LinCity-NG for Linux vs. SimCity: Is Free Always Better?
I’ve always loved simulation games for as long as I can remember. They can involve so many different aspects of the topic in question and can keep you entertained for hours. However, a common downside to any great simulation game is the price to purchase it. Thankfully, there are open source equivalents which aim to replace their costly proprietary cousins — examples include FlightGear and LinCity-NG as alternatives to Microsoft’s Flight Simulator series and SimCity games respectively.
It’s great to be able to play these open source games for frugal fun, but whether they can actually be compared to their competitors is uncertain. Is Lincity-NG a real competitor to SimCity, or is it more of a failed attempt?
LinCity-NG is an improved version of LinCity with 3D graphicals and other various enhancements. The original LinCity is comparable to Micropolis (the name of the original SimCity game after it was open sourced), but it seems harder to play because of its confusing colors and button layout. It’s very hard to find in a packaged form for your distribution, however, so your top choices for SimCity-like games are LinCity-NG and Micropolis.
Installing LinCity-NG should be as simple as searching for “lincity” in your respective package manager. If for whatever reason you’re not able to find it, searching the Internet for Lincity-NG and your distribution should give you some answers about its availability.
Starting LinCity-NG presents you some simple options: New Game, Continue, Load, Save, and Options. Most of these buttons are self-explanatory, and the Options button isn’t too important as the main feature you’ll find there is a toggle for fullscreen.
Starting a new game allows you to choose from a small selection of different scenarios to begin with, or you can choose to start with a randomly generated village or just a clean slate. The choice is completely up to you, so just choose what you like and proceed.
After clicking on Start, you are launched straight into your city. You’ll immediately notice that the graphics are… alright. They could definitely use some improvement, but for an old open source game that hasn’t seen any development for the past several years, it’s acceptable.
The interface is eerily similar to previous SimCity games, but at the same time it’s very confusing to use. It definitely takes some getting used to in order to figure out which buttons do what and where they are. Even then, there isn’t a strong presence of vital SimCity components such as the RCI balance and trading. Things such as residential, markets, and industrial do exist as well as mines, but I don’t see much use of doing so besides plopping them down for the heck of it. The categorization of items to place is pretty off, as markets (the assumable equivalent to commercial buildings) are grouped together with farms and parks. What? There’s also no visualization of traffic besides a traffic density chart, which I find to be completely boring because despite that data, you still have to imagine that traffic on the roads.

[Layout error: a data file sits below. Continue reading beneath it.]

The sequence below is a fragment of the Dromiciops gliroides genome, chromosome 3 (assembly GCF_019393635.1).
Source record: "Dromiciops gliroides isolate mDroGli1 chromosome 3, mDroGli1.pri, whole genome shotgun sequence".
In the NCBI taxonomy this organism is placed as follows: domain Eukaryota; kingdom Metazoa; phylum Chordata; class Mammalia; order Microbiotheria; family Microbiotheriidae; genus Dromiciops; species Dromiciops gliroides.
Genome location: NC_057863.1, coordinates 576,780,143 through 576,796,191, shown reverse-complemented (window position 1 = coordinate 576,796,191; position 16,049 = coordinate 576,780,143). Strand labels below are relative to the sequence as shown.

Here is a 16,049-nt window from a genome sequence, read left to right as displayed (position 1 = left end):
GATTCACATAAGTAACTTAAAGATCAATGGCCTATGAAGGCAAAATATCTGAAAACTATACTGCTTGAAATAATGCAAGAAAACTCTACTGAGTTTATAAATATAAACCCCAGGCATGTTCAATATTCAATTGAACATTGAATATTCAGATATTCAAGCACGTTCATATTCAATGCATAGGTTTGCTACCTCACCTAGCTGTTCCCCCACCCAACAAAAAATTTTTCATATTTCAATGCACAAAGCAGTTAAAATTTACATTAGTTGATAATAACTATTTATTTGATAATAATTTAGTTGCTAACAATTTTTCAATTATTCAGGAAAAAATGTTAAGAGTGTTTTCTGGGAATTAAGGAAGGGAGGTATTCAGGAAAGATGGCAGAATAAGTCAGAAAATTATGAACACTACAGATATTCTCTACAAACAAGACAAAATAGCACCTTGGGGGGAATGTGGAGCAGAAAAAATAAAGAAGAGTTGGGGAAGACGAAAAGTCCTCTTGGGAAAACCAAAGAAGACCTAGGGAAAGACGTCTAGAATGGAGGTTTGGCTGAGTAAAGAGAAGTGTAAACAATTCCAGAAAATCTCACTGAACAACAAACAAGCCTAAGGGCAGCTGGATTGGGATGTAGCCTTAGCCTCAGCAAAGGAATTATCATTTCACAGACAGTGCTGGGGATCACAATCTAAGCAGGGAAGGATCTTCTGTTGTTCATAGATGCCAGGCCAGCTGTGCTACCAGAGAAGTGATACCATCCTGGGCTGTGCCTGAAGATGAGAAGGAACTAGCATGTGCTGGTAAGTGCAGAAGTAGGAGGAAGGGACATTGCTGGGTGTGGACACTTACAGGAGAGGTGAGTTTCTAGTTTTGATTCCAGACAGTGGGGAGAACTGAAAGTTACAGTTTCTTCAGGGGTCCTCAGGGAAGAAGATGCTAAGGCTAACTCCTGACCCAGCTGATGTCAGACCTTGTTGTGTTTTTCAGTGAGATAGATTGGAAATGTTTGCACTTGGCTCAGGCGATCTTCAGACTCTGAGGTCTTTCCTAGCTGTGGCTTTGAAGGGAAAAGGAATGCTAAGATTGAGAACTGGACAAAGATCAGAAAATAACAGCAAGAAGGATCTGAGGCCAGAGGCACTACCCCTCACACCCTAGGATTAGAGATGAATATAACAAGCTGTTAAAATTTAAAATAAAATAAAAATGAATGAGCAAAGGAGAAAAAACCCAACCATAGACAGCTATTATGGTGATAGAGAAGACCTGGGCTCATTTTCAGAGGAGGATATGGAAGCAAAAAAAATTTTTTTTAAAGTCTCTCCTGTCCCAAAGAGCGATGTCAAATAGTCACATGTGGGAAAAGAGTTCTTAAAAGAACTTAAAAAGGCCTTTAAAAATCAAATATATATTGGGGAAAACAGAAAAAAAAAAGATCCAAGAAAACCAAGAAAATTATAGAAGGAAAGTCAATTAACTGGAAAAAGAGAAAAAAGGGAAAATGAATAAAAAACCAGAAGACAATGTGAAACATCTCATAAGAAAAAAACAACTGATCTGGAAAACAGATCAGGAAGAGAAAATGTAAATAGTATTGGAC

The latest SimCity , on the other hand, contains all of these features — impressive 3D graphics, plenty of tools for growing and managing your city (including true RCI and trading, mining, and more), and traffic simulation. Heck, there’s even support for disasters which LinCity-NG seems to lack (and even Micropolis includes them!). I also like the new approach to regions, meaning that you most likely won’t do very well unless you build multiple cities that eventually cooperate with each other.
There are three main downsides to the latest SimCity, however, which include:
- It’s not playable unless you have at least decent hardware (my quad-core Intel i7 laptop with Intel HD Graphics 4000 makes it just barely playable)
- It requires you to play online (thankfully LinCity-NG is a fully offline game, but then again there’s also no multiplayer support)
- It costs $40, or $60 for the Deluxe Edition, not including any other non-free addons.
For some people, the price tag may be too much, but for others, it’s worth the money.
Don’t get me wrong, there are plenty of fantastic open source games that can satisfactorily replace or even surpass the proprietary cousins. Sadly, LinCity-NG simply isn’t one of them. If you’re still really interested in playing an open source version of SimCity, Micropolis would be a better option if you’re fine with going retro as that would be the only scenario I think that would make it worthwhile. Otherwise, bite the bullet and get the latest SimCity for Windows or try to nab an earlier version of SimCity and get it to run under Wine.
What do you think of the state of open source games? What about proprietary games that work under Linux? Let us know in the comments!
Image Credit: Werner Kunz